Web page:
FRACKSONGS: Protests against fossil fuel infrastructure in Vermont featured area musicians who contributed to the movement’s musical legacy.
By Bruce Parker | Vermont Watchdog
MONTPELIER, Vt. — The arrest of 64 anti-fracking protesters who occupied Gov. Peter Shumlin’s offices in Montpelier on Monday failed to change the governor’s mind about a 41-mile pipeline set to deliver clean-burning natural gas energy to Vermonters. The event did, however, contribute to the ever-growing catalog of songs to frack by.
Capping off an afternoon of protests in opposition to Vermont Gas’ infrastructure extension between Colchester and Middlebury, more than 100 protesters found their way inside the Pavilion building, where some participated in a sit-in on the fifth floor and refused to leave.
Shumlin, who was not in Montpelier but was informed of the sit-in, bought the protesters pizza and issued a statement, saying, “I disagree with the protesters’ position on the natural gas pipeline, which I believe will help hasten our state’s transition away from dirtier fuel oil and help our economy.”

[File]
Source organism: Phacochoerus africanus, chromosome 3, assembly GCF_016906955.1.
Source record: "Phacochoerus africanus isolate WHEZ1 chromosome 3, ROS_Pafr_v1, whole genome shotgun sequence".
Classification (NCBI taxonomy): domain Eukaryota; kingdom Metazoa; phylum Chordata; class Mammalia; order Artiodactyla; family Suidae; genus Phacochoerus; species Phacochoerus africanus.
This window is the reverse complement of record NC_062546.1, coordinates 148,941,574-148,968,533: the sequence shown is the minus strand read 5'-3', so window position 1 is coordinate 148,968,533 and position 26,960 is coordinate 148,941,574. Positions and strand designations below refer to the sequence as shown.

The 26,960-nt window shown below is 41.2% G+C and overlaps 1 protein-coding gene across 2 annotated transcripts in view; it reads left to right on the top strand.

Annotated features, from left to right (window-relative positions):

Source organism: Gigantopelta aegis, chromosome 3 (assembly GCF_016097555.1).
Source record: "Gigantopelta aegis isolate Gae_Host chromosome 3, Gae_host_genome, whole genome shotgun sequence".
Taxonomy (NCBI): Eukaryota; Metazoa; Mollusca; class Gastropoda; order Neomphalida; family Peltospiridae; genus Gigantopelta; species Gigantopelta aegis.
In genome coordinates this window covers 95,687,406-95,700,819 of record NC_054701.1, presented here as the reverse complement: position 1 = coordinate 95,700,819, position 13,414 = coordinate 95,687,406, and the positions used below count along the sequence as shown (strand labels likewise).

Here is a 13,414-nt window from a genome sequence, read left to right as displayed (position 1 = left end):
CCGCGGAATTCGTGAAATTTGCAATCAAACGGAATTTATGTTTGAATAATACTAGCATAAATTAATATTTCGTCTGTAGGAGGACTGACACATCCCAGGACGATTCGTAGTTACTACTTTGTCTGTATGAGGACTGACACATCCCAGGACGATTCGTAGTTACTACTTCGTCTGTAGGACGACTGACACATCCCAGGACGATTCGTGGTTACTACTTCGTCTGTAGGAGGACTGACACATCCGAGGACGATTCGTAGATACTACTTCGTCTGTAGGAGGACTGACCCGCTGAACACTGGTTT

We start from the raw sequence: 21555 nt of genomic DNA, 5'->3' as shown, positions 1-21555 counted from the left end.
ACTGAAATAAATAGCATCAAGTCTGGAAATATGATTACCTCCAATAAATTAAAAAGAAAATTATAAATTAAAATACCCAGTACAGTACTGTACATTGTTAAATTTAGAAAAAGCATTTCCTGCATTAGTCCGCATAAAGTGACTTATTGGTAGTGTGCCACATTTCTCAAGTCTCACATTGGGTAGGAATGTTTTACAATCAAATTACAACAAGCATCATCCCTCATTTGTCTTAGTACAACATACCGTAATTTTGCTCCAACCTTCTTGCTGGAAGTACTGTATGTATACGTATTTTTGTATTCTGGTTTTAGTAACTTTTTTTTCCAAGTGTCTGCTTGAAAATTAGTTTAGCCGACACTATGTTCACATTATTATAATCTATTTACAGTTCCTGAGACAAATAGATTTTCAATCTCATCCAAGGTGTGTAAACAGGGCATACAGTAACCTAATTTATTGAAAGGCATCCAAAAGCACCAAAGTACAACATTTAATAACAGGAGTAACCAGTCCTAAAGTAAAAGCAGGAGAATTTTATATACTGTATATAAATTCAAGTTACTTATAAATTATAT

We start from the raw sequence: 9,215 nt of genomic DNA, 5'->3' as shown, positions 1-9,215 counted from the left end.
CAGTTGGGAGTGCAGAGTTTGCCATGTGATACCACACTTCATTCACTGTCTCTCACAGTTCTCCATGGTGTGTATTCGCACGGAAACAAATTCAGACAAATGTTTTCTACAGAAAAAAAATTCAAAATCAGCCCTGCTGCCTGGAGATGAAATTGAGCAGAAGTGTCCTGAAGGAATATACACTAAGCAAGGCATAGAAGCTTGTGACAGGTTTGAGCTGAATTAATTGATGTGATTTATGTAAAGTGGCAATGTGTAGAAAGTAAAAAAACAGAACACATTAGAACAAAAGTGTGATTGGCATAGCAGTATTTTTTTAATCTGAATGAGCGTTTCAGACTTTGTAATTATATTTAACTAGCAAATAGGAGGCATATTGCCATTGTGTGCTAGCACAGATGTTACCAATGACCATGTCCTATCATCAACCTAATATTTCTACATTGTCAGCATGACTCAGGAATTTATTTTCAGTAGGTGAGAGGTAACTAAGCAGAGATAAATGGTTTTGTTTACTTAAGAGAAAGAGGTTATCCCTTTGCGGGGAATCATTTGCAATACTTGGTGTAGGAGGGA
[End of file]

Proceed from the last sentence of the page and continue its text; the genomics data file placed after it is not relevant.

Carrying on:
Shumlin thanked the Vermont State Police and Montpelier Police Department for arresting protesters in a peaceful manner, yet he affirmed the right of individuals to protest.
“Peaceful protest is a right deeply embedded in our democracy. I support the right of all sides to be heard, and appreciate the protesters’ decision to act respectfully with state staff and law enforcement tonight,” Shumlin said.
While protesters from Rising Tide Vermont, Vermont Workers Center and 350Vermont failed to stop forward progress of the pipeline approved by the Public Service Board and the governor, they delivered an evening of clap-alongs and choral arrangements likely to be remembered as the true legacy of the anti-fracking movement.
As posted below, performances by anti-energy groups in Vermont, and during the People’s Climate March in New York City in September, showcase the musical chops of some of America’s most musically-inclined professional protesters.
Contact Bruce Parker at firstname.lastname@example.org